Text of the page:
You are the ruler of an empire and you are about to have a celebration tomorrow. The celebration is the most important party you have ever hosted. You’ve got 1000 bottles of wine you were planning to open for the celebration, but you find out that one of them has been poisoned by your enemy. The poison exhibits no symptoms until death and the death occurs within fifteen hours of consuming even a diluted sample. You have over a thousand slaves at your disposal and just under 24 hours to determine which single bottle is poisoned. You also have 30 prisoners about to be executed, and it would mar your celebration to have anyone else killed. What is the minimum number of prisoners, you must have to drink from the bottles to be absolutely sure to find the poisoned bottle within 24 hours?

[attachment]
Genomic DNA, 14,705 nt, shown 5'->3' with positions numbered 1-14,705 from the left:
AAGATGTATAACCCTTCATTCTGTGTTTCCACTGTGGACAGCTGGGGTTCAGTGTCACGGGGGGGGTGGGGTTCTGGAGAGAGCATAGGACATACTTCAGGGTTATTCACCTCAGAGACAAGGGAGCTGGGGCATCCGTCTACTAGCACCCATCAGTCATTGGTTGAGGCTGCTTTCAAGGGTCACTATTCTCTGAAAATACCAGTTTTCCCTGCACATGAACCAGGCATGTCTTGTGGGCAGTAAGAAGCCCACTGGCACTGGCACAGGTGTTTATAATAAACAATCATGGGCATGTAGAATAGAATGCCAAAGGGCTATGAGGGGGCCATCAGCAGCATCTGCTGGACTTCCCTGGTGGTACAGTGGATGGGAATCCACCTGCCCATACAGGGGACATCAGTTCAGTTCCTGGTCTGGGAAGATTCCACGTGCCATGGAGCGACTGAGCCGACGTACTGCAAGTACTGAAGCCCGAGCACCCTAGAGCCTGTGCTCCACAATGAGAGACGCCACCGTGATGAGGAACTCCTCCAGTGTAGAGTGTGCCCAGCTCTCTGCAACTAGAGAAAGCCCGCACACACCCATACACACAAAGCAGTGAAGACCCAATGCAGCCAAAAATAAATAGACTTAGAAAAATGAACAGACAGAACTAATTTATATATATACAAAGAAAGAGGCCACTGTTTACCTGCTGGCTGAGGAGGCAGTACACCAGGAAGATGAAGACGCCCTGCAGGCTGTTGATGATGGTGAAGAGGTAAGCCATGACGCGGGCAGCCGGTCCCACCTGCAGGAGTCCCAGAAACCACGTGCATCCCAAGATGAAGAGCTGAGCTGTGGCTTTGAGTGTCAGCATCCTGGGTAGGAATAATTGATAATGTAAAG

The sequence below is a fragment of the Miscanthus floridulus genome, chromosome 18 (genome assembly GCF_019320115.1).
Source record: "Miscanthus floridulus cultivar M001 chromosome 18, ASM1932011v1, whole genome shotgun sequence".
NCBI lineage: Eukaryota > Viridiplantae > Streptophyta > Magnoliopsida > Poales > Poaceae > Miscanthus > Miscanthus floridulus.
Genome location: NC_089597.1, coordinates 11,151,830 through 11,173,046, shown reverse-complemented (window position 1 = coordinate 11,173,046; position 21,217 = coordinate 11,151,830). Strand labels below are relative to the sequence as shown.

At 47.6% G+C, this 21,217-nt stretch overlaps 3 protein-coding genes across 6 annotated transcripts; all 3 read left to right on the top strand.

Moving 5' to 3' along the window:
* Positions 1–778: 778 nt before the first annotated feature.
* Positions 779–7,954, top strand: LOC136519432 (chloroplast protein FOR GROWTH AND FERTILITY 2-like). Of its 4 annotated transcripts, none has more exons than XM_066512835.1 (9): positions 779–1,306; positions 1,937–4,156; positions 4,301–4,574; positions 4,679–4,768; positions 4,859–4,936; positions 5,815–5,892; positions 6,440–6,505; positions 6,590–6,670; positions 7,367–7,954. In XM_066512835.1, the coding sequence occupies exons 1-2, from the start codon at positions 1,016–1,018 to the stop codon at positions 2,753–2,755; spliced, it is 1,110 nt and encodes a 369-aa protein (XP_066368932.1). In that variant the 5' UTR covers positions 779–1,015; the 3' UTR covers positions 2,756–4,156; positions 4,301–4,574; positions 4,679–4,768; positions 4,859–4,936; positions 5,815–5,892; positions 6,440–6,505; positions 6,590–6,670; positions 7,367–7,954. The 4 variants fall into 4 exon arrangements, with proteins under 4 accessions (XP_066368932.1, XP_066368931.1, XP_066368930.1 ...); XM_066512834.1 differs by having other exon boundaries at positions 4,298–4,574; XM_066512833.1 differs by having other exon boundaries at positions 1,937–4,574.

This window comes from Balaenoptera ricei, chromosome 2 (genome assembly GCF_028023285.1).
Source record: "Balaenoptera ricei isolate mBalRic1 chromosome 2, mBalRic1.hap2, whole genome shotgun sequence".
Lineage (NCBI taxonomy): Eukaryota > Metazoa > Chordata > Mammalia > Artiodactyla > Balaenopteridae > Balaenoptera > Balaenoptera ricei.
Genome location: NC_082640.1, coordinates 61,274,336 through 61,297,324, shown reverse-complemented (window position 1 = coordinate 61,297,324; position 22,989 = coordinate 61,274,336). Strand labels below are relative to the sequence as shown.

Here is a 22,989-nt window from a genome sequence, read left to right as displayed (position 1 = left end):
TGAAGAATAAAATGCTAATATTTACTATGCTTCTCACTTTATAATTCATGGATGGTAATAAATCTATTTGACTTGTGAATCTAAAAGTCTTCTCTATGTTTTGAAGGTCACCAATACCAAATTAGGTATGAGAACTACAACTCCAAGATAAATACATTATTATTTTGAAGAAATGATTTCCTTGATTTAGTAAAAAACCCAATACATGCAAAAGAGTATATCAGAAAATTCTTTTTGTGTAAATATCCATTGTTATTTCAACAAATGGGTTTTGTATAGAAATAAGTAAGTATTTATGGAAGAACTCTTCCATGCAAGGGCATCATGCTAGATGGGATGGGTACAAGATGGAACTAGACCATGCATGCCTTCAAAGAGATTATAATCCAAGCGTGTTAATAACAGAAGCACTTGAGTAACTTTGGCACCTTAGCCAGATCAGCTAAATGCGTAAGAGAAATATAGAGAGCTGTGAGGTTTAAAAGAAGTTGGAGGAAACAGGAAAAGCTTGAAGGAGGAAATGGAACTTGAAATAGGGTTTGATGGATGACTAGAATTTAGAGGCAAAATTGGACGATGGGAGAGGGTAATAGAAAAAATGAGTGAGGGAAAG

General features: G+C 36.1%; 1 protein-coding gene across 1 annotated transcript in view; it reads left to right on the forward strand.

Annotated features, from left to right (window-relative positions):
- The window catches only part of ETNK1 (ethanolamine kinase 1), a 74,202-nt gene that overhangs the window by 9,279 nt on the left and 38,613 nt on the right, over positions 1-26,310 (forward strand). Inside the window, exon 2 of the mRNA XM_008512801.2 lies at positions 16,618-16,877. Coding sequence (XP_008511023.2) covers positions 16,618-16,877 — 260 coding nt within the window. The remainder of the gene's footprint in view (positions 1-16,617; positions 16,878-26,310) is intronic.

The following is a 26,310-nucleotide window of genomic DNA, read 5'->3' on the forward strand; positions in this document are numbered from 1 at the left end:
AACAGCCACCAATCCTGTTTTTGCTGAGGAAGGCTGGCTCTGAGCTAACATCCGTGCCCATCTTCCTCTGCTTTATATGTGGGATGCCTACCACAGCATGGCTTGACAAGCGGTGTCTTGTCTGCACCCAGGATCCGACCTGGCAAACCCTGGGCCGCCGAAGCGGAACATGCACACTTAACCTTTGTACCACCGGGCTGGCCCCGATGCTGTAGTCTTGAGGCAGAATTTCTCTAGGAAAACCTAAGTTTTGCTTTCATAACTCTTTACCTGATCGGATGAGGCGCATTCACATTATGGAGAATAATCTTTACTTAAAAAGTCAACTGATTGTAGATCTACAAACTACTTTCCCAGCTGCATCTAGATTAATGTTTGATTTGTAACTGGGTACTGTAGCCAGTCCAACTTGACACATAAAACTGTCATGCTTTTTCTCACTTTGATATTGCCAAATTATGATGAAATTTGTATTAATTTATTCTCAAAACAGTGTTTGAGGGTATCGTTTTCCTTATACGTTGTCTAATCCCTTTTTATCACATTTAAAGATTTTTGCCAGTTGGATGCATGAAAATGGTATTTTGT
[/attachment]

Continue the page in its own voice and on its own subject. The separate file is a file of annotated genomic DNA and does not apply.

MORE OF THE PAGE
In this report we aim to identify which type of severe weather events have been historically most harmful with respect to population health and economic consequences. To investigate those events, we have obtained historical data (1950-Nov 2011) from the U.S. National Oceanic and Atmospheric Administration's (NOAA) storm database, although due to data recording methodology only data from 1996 is used in our analysis. Our results show that flood has had the highest impact in terms of economic loss in the US since 1996, while tornados have incurred the highest rate of both injuries and fatalties. Other high-impact events are both water-related (flood and flash flood) as well as wind-related (thunderstorm, hurricane/typhoon).